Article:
ERCOT bet they wouldn’t have the weather, during THEIR terms, which they knew Texas would eventually experience.

Put differently, Warren Buffett invests in windmills because the economics are tilted by subsidies and pricing manipulation, not because he cares about providing affordable, reliable power.

*Yes, that would be regulation. In a free market we would long since have had contractual ways of doing this.

Calinferno – Anthropogenic Regional Malfeasance

I don’t want an argument about irrelevancies, so let’s stipulate that warming of the earth is a factor in California’s infernos. For our purposes here, it’s irrelevant. Whether it’s anthropogenic or not, California doesn’t control it. What they could control, they leave to chance.

Claims that wildfires started by lightning can be ameliorated today in California by achieving tenths of a degree reductions in global temperature by the year 2050 are facially specious. California’s only proven anthropogenic wildfires came from arson, poorly maintained power lines, and gender reveal parties.

In the gripping hand, we have technology to mitigate wildfire. And we know that California refuses to employ it, even as science tells them they should. Decreasing the amount of fuel available to a wildfire and creating clear-cut firebreaks are within the direct control of California. Eliminating CO2 and cow farts world-wide are not.

Propublica, no right leaning climate denier site, tells us the extent of this failure. They Know How to Prevent Megafires. Why Won’t Anybody Listen?

Academics believe that between 4.4 million and 11.8 million acres burned each year in prehistoric California. Between 1982 and 1998, California’s agency land managers burned, on average, about 30,000 acres a year. Between 1999 and 2017, that number dropped to an annual 13,000 acres. The state passed a few new laws in 2018 designed to facilitate more intentional burning. But few are optimistic this, alone, will lead to significant change. We live with a deathly backlog. In February 2020, Nature Sustainability published this terrifying conclusion: California would need to burn 20 million acres — an area about the size of Maine — to restabilize in terms of fire.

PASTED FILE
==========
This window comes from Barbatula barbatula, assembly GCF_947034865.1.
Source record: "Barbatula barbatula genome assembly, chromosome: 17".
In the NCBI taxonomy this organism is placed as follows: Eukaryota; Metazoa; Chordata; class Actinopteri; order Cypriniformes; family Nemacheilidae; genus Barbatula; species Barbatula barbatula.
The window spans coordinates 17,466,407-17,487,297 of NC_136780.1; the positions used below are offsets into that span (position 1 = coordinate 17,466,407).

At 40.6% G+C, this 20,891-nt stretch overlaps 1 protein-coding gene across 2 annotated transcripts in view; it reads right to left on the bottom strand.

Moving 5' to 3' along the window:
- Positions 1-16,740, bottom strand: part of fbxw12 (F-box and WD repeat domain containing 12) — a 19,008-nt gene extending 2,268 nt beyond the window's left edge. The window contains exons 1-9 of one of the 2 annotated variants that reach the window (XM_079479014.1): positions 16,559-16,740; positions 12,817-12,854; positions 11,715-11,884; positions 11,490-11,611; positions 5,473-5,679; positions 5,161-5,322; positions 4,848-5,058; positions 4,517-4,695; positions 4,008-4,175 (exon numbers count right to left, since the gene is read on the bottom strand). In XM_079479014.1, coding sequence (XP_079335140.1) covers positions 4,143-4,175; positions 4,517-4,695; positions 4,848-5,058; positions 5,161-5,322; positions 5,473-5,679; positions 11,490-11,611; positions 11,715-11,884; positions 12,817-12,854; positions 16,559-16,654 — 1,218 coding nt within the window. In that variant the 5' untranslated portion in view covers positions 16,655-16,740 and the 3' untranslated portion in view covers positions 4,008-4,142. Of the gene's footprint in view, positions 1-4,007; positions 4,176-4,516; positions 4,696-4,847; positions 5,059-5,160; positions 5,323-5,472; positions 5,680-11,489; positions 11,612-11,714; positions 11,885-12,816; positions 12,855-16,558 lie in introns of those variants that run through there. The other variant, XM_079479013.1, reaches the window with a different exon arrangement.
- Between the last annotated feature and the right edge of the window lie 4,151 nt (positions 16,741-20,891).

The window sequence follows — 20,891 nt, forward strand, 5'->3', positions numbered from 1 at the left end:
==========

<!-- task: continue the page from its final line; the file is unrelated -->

Now, it’s not as if California lacks deep, ongoing experience with wildfires. And they do indeed know what to do. Here’s a blurb from the CAL FIRE website about plans submitted to the Governor in 2019. Emphasis mine:

Using locally developed and vetted fire plans prepared by CAL FIRE Units as a starting point, CAL FIRE identified priority fuel reduction projects that can be implemented almost immediately to protect communities vulnerable to wildfire. Socioeconomic characteristics were also considered, including poverty levels, residents with disabilities, language barriers, residents over 65 or under five years of age, percent non-white, and households without a car. [Decide for yourself which of those criteria are best addressed so as to prevent widespread conflagrations.]

Through this process 35 priority projects were identified, reducing risk for over 200 communities. Project examples include removal of hazardous dead trees, vegetation clearing, creation of fuel breaks and community defensible spaces, and creation of ingress and egress corridors.

As Governor, if you sincerely believed climate change was THE major factor in your well established wildfire problem, and knew you had little control over that, is it prudent to ignore the means of significant mitigation your advisors recommend, or is it better to have an excuse for having ignored the advice?

I’d like to assure you that all 35 CAL FIRE proposed fire break/prescribed burn/fuel reduction projects have been completed. CAL FIRE is nice enough to provide a link:

… which leads to the California Natural Resources Agency. Where we get this:

It’s usually easier for bureaucrats and politicians to find a reason not to take an action which requires a decision or represents any immediate risk to their sinecure. Sometimes, though, responsibility avoidance goes pear shaped: The Governor attracts an argument from Donald Trump about it because, you know, California is burning. Then, decisions avoided must be clumsily disappeared.

Back to the Propublica article: